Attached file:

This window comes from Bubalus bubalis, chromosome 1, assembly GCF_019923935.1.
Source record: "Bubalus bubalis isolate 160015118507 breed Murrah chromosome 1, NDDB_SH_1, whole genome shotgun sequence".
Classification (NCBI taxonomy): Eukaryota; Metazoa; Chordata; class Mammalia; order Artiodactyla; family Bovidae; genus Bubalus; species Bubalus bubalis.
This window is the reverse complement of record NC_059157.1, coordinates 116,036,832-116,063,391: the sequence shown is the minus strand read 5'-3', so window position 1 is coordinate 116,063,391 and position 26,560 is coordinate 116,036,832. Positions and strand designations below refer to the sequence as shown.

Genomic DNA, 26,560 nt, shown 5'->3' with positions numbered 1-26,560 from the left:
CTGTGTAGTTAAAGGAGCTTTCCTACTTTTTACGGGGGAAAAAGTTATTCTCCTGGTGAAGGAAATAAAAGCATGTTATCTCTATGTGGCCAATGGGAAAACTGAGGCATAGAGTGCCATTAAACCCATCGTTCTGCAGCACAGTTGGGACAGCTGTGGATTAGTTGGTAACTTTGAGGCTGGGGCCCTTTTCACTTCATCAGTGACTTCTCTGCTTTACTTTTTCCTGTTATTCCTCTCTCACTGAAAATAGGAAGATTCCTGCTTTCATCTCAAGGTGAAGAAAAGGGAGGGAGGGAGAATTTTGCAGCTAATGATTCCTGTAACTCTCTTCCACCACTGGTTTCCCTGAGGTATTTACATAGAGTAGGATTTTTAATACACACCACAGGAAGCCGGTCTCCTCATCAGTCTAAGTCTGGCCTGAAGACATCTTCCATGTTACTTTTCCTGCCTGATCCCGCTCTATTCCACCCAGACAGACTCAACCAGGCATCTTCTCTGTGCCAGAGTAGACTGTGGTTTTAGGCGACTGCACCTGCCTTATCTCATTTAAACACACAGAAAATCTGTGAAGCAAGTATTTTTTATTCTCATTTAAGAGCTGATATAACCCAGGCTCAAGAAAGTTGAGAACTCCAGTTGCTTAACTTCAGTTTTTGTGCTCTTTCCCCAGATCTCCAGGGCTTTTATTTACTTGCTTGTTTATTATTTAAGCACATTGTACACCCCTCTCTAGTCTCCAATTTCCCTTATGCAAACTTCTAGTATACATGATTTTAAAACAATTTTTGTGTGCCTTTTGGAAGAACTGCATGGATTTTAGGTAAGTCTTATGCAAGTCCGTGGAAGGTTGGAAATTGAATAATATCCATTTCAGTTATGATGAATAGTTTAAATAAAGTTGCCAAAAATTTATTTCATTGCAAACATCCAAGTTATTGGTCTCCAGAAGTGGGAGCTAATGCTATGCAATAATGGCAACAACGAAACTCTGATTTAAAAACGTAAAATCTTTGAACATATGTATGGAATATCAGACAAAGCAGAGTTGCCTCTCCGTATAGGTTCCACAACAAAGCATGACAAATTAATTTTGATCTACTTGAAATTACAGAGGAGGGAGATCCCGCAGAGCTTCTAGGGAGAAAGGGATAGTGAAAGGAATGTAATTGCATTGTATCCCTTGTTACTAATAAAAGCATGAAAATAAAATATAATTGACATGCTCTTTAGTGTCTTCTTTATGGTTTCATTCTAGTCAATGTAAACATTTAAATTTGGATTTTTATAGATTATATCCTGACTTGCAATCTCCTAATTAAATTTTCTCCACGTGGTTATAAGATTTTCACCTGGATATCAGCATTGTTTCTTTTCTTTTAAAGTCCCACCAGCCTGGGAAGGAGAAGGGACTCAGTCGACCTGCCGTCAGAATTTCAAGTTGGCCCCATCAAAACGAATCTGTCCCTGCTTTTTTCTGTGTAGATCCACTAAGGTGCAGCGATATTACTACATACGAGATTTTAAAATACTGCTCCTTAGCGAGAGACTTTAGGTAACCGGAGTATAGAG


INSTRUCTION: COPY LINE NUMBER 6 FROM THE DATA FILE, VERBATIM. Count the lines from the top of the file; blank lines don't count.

CTGTGTAGTTAAAGGAGCTTTCCTACTTTTTACGGGGGAAAAAGTTATTCTCCTGGTGAAGGAAATAAAAGCATGTTATCTCTATGTGGCCAATGGGAAAACTGAGGCATAGAGTGCCATTAAACCCATCGTTCTGCAGCACAGTTGGGACAGCTGTGGATTAGTTGGTAACTTTGAGGCTGGGGCCCTTTTCACTTCATCAGTGACTTCTCTGCTTTACTTTTTCCTGTTATTCCTCTCTCACTGAAAATAGGAAGATTCCTGCTTTCATCTCAAGGTGAAGAAAAGGGAGGGAGGGAGAATTTTGCAGCTAATGATTCCTGTAACTCTCTTCCACCACTGGTTTCCCTGAGGTATTTACATAGAGTAGGATTTTTAATACACACCACAGGAAGCCGGTCTCCTCATCAGTCTAAGTCTGGCCTGAAGACATCTTCCATGTTACTTTTCCTGCCTGATCCCGCTCTATTCCACCCAGACAGACTCAACCAGGCATCTTCTCTGTGCCAGAGTAGACTGTGGTTTTAGGCGACTGCACCTGCCTTATCTCATTTAAACACACAGAAAATCTGTGAAGCAAGTATTTTTTATTCTCATTTAAGAGCTGATATAACCCAGGCTCAAGAAAGTTGAGAACTCCAGTTGCTTAACTTCAGTTTTTGTGCTCTTTCCCCAGATCTCCAGGGCTTTTATTTACTTGCTTGTTTATTATTTAAGCACATTGTACACCCCTCTCTAGTCTCCAATTTCCCTTATGCAAACTTCTAGTATACATGATTTTAAAACAATTTTTGTGTGCCTTTTGGAAGAACTGCATGGATTTTAGGTAAGTCTTATGCAAGTCCGTGGAAGGTTGGAAATTGAATAATATCCATTTCAGTTATGATGAATAGTTTAAATAAAGTTGCCAAAAATTTATTTCATTGCAAACATCCAAGTTATTGGTCTCCAGAAGTGGGAGCTAATGCTATGCAATAATGGCAACAACGAAACTCTGATTTAAAAACGTAAAATCTTTGAACATATGTATGGAATATCAGACAAAGCAGAGTTGCCTCTCCGTATAGGTTCCACAACAAAGCATGACAAATTAATTTTGATCTACTTGAAATTACAGAGGAGGGAGATCCCGCAGAGCTTCTAGGGAGAAAGGGATAGTGAAAGGAATGTAATTGCATTGTATCCCTTGTTACTAATAAAAGCATGAAAATAAAATATAATTGACATGCTCTTTAGTGTCTTCTTTATGGTTTCATTCTAGTCAATGTAAACATTTAAATTTGGATTTTTATAGATTATATCCTGACTTGCAATCTCCTAATTAAATTTTCTCCACGTGGTTATAAGATTTTCACCTGGATATCAGCATTGTTTCTTTTCTTTTAAAGTCCCACCAGCCTGGGAAGGAGAAGGGACTCAGTCGACCTGCCGTCAGAATTTCAAGTTGGCCCCATCAAAACGAATCTGTCCCTGCTTTTTTCTGTGTAGATCCACTAAGGTGCAGCGATATTACTACATACGAGATTTTAAAATACTGCTCCTTAGCGAGAGACTTTAGGTAACCGGAGTATAGAG